For the above mentioned reasons it’s important to involve experienced process consultants when embarking upon an RPA project. Launching an RPA project provides a great opportunity to truly re-engineer a process. It requires an intimate knowledge of a process at the keystroke level. By not involving experienced process consultants during the RPA project clients desiring to automate might miss the forest for the trees. One may fail to realize how the process connects with the bigger picture when they choose to automate in detail a sub-process or task “as-is”.
RPA can trigger indeed several levels of process re-engineering. At the simplest level it can drive forward the standardization of a process. Let’s take for example the order-to-cash process mentioned above. For an unstandardized process you might have employees working for one country’s process doing additional steps than employees working on a different country’s process. While doing an additional step may seem counterintuitive it can also add value to the process. A person may be reluctant to doing a new step for the sake of standardization, but a robot will do it, essentially standardizing the processes.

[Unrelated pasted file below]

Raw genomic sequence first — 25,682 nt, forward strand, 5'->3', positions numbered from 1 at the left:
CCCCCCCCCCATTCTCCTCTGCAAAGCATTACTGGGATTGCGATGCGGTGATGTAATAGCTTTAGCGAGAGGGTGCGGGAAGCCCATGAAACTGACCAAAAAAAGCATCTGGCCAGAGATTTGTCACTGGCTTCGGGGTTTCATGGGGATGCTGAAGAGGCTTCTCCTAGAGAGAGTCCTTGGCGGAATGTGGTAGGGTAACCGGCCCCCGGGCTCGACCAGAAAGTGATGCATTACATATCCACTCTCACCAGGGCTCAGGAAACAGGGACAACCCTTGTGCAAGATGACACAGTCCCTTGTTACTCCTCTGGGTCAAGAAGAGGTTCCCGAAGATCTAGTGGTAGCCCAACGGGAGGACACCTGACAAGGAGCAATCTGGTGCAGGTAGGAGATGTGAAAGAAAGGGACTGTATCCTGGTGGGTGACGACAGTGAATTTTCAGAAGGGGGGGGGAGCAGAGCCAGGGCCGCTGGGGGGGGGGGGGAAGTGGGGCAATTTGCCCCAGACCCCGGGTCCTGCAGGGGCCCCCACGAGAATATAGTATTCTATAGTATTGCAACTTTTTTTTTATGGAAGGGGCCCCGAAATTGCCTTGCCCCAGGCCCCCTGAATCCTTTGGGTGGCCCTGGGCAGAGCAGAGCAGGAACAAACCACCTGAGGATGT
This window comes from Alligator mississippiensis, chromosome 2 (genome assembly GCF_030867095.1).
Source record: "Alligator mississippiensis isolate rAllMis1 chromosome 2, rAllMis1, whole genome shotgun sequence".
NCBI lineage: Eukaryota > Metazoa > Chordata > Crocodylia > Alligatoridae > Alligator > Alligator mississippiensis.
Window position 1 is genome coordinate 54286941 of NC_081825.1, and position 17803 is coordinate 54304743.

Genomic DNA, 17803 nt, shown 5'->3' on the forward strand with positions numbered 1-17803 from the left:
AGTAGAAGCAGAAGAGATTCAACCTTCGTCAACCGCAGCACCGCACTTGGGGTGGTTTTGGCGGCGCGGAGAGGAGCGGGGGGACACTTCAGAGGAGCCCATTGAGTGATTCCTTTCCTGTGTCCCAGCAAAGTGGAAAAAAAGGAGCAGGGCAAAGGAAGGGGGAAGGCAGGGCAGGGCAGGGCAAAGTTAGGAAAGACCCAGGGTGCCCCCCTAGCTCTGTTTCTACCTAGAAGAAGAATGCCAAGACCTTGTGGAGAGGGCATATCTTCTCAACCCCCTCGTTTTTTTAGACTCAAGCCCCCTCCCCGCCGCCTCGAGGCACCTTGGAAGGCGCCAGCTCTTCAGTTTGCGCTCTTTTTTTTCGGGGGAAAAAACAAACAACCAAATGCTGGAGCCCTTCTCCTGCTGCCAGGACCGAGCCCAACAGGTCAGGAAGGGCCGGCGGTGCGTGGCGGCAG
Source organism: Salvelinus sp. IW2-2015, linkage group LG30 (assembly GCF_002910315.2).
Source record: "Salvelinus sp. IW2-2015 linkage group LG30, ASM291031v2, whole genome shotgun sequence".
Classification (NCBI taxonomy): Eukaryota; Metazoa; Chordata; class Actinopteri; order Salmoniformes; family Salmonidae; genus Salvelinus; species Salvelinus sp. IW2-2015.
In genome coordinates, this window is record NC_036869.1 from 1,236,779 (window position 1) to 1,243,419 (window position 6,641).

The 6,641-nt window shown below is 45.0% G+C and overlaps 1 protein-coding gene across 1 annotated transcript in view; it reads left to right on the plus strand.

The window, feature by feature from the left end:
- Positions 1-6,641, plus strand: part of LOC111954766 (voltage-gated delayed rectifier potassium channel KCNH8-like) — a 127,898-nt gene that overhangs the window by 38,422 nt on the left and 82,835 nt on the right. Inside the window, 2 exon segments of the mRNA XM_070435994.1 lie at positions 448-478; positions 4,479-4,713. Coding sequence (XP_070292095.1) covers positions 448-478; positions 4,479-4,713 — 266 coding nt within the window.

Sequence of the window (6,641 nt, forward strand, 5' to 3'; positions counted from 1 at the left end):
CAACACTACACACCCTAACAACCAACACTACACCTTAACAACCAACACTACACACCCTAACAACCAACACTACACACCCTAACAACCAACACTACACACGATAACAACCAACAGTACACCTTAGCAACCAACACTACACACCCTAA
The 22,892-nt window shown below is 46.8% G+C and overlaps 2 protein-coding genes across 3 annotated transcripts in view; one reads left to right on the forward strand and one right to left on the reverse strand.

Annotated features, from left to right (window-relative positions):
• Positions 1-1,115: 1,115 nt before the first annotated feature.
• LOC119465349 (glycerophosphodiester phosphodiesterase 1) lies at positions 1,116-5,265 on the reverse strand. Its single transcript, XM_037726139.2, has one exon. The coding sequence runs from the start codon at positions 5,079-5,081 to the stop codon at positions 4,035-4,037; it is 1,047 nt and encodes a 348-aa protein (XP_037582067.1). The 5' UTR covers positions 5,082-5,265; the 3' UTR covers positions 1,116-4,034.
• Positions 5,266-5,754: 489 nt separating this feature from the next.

Beyond standardization, a first level of optimization can also be performed as some steps are no longer necessary with automation; for instance the “four eye principle” simply doesn’t need to be performed, because robots do not make human errors!
RPA can also sometimes allow for a second level of optimization. Often a larger process has been split between departments because of confidentiality or segregation of duty reasons, or between countries for cost optimization purposes.